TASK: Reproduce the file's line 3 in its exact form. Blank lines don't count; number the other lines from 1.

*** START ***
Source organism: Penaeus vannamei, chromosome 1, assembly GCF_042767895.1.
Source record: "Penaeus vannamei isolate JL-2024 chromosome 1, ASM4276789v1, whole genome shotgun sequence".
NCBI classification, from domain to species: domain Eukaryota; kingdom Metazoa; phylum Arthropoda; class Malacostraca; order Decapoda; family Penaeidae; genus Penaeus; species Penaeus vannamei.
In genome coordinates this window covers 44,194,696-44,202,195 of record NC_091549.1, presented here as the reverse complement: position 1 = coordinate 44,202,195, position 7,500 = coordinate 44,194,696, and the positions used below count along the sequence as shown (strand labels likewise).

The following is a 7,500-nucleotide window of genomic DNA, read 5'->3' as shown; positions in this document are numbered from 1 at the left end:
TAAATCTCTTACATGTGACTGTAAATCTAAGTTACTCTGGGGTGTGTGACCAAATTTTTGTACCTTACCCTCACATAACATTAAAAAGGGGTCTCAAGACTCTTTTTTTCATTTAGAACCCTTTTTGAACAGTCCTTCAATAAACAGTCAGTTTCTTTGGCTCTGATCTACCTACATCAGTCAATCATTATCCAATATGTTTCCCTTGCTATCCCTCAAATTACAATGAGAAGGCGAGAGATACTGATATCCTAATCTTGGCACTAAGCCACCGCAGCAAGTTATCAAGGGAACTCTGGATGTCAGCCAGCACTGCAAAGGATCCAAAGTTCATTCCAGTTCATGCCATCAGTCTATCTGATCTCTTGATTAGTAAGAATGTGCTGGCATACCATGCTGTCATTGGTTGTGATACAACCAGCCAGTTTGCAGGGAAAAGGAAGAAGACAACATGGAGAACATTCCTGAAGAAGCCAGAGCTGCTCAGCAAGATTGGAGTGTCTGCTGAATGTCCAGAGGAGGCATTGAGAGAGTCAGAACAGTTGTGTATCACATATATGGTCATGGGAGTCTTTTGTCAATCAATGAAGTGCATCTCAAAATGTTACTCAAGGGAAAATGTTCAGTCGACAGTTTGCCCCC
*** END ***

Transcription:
NCBI classification, from domain to species: domain Eukaryota; kingdom Metazoa; phylum Arthropoda; class Malacostraca; order Decapoda; family Penaeidae; genus Penaeus; species Penaeus vannamei.